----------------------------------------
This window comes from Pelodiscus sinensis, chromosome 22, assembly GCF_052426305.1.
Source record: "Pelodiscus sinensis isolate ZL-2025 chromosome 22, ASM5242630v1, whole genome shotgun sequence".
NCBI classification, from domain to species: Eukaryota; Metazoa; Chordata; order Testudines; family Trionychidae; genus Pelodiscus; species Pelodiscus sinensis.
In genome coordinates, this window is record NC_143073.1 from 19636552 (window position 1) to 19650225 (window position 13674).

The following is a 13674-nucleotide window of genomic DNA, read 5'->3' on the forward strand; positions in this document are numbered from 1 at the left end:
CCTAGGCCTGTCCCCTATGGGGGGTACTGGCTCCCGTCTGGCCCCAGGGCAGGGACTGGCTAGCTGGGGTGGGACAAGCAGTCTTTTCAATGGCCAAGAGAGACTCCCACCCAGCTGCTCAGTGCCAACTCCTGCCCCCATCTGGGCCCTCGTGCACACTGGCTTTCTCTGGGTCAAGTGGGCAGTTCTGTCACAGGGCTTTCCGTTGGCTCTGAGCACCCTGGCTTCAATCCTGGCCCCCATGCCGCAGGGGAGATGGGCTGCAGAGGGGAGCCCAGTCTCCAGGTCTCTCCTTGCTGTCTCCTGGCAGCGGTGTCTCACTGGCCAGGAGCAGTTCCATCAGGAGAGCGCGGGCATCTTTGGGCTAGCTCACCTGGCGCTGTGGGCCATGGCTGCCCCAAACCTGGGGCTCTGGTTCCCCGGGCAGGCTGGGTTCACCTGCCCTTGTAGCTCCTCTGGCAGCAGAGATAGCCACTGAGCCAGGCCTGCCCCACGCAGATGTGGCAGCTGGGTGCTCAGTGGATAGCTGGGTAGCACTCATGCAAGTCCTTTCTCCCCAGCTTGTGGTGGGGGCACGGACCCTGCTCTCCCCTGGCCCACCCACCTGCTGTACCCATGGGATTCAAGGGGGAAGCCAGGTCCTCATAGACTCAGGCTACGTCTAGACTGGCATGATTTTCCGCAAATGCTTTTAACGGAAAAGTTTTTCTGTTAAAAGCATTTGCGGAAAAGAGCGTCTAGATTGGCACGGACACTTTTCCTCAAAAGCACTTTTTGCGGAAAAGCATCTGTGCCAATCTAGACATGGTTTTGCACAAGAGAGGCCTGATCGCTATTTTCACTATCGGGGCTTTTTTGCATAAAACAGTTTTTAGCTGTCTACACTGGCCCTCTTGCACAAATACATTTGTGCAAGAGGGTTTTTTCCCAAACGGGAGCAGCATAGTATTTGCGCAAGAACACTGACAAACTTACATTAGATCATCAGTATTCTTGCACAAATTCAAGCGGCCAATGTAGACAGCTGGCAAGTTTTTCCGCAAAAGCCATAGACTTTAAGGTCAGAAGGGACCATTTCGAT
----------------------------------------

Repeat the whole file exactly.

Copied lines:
This window comes from Pelodiscus sinensis, chromosome 22, assembly GCF_052426305.1.
Source record: "Pelodiscus sinensis isolate ZL-2025 chromosome 22, ASM5242630v1, whole genome shotgun sequence".
NCBI classification, from domain to species: Eukaryota; Metazoa; Chordata; order Testudines; family Trionychidae; genus Pelodiscus; species Pelodiscus sinensis.
In genome coordinates, this window is record NC_143073.1 from 19636552 (window position 1) to 19650225 (window position 13674).

The following is a 13674-nucleotide window of genomic DNA, read 5'->3' on the forward strand; positions in this document are numbered from 1 at the left end:
CCTAGGCCTGTCCCCTATGGGGGGTACTGGCTCCCGTCTGGCCCCAGGGCAGGGACTGGCTAGCTGGGGTGGGACAAGCAGTCTTTTCAATGGCCAAGAGAGACTCCCACCCAGCTGCTCAGTGCCAACTCCTGCCCCCATCTGGGCCCTCGTGCACACTGGCTTTCTCTGGGTCAAGTGGGCAGTTCTGTCACAGGGCTTTCCGTTGGCTCTGAGCACCCTGGCTTCAATCCTGGCCCCCATGCCGCAGGGGAGATGGGCTGCAGAGGGGAGCCCAGTCTCCAGGTCTCTCCTTGCTGTCTCCTGGCAGCGGTGTCTCACTGGCCAGGAGCAGTTCCATCAGGAGAGCGCGGGCATCTTTGGGCTAGCTCACCTGGCGCTGTGGGCCATGGCTGCCCCAAACCTGGGGCTCTGGTTCCCCGGGCAGGCTGGGTTCACCTGCCCTTGTAGCTCCTCTGGCAGCAGAGATAGCCACTGAGCCAGGCCTGCCCCACGCAGATGTGGCAGCTGGGTGCTCAGTGGATAGCTGGGTAGCACTCATGCAAGTCCTTTCTCCCCAGCTTGTGGTGGGGGCACGGACCCTGCTCTCCCCTGGCCCACCCACCTGCTGTACCCATGGGATTCAAGGGGGAAGCCAGGTCCTCATAGACTCAGGCTACGTCTAGACTGGCATGATTTTCCGCAAATGCTTTTAACGGAAAAGTTTTTCTGTTAAAAGCATTTGCGGAAAAGAGCGTCTAGATTGGCACGGACACTTTTCCTCAAAAGCACTTTTTGCGGAAAAGCATCTGTGCCAATCTAGACATGGTTTTGCACAAGAGAGGCCTGATCGCTATTTTCACTATCGGGGCTTTTTTGCATAAAACAGTTTTTAGCTGTCTACACTGGCCCTCTTGCACAAATACATTTGTGCAAGAGGGTTTTTTCCCAAACGGGAGCAGCATAGTATTTGCGCAAGAACACTGACAAACTTACATTAGATCATCAGTATTCTTGCACAAATTCAAGCGGCCAATGTAGACAGCTGGCAAGTTTTTCCGCAAAAGCCATAGACTTTAAGGTCAGAAGGGACCATTTCGAT